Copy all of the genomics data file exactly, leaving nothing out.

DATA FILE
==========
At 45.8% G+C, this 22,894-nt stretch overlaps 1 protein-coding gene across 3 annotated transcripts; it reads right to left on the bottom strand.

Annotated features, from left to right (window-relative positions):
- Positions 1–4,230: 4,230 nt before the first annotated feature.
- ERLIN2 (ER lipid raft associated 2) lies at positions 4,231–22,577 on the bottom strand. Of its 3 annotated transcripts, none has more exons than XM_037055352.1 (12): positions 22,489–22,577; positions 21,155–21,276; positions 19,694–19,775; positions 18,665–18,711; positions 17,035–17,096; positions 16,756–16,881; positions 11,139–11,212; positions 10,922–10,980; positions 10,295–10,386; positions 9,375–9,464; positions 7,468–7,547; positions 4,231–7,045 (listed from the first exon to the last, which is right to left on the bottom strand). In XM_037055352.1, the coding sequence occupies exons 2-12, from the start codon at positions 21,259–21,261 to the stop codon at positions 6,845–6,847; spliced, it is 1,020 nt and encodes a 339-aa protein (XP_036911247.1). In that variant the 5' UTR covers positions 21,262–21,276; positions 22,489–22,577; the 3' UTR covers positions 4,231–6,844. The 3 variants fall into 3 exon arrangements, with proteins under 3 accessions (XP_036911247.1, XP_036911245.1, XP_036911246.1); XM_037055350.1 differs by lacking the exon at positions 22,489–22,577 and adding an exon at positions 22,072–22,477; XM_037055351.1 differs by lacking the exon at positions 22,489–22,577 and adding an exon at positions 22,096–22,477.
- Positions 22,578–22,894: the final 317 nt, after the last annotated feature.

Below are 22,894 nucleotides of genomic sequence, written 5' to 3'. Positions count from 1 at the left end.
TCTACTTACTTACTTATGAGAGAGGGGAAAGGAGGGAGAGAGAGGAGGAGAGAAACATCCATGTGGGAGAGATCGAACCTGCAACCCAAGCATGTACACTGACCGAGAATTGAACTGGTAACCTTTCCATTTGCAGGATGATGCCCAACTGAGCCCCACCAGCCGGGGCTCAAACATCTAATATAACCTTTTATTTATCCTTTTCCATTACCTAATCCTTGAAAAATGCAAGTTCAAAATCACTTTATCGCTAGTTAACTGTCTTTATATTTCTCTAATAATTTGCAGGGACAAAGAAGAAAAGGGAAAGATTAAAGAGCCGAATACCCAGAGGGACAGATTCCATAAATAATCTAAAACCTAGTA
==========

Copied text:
At 45.8% G+C, this 22,894-nt stretch overlaps 1 protein-coding gene across 3 annotated transcripts; it reads right to left on the bottom strand.

Annotated features, from left to right (window-relative positions):
- Positions 1–4,230: 4,230 nt before the first annotated feature.
- ERLIN2 (ER lipid raft associated 2) lies at positions 4,231–22,577 on the bottom strand. Of its 3 annotated transcripts, none has more exons than XM_037055352.1 (12): positions 22,489–22,577; positions 21,155–21,276; positions 19,694–19,775; positions 18,665–18,711; positions 17,035–17,096; positions 16,756–16,881; positions 11,139–11,212; positions 10,922–10,980; positions 10,295–10,386; positions 9,375–9,464; positions 7,468–7,547; positions 4,231–7,045 (listed from the first exon to the last, which is right to left on the bottom strand). In XM_037055352.1, the coding sequence occupies exons 2-12, from the start codon at positions 21,259–21,261 to the stop codon at positions 6,845–6,847; spliced, it is 1,020 nt and encodes a 339-aa protein (XP_036911247.1). In that variant the 5' UTR covers positions 21,262–21,276; positions 22,489–22,577; the 3' UTR covers positions 4,231–6,844. The 3 variants fall into 3 exon arrangements, with proteins under 3 accessions (XP_036911247.1, XP_036911245.1, XP_036911246.1); XM_037055350.1 differs by lacking the exon at positions 22,489–22,577 and adding an exon at positions 22,072–22,477; XM_037055351.1 differs by lacking the exon at positions 22,489–22,577 and adding an exon at positions 22,096–22,477.
- Positions 22,578–22,894: the final 317 nt, after the last annotated feature.

Below are 22,894 nucleotides of genomic sequence, written 5' to 3'. Positions count from 1 at the left end.
TCTACTTACTTACTTATGAGAGAGGGGAAAGGAGGGAGAGAGAGGAGGAGAGAAACATCCATGTGGGAGAGATCGAACCTGCAACCCAAGCATGTACACTGACCGAGAATTGAACTGGTAACCTTTCCATTTGCAGGATGATGCCCAACTGAGCCCCACCAGCCGGGGCTCAAACATCTAATATAACCTTTTATTTATCCTTTTCCATTACCTAATCCTTGAAAAATGCAAGTTCAAAATCACTTTATCGCTAGTTAACTGTCTTTATATTTCTCTAATAATTTGCAGGGACAAAGAAGAAAAGGGAAAGATTAAAGAGCCGAATACCCAGAGGGACAGATTCCATAAATAATCTAAAACCTAGTA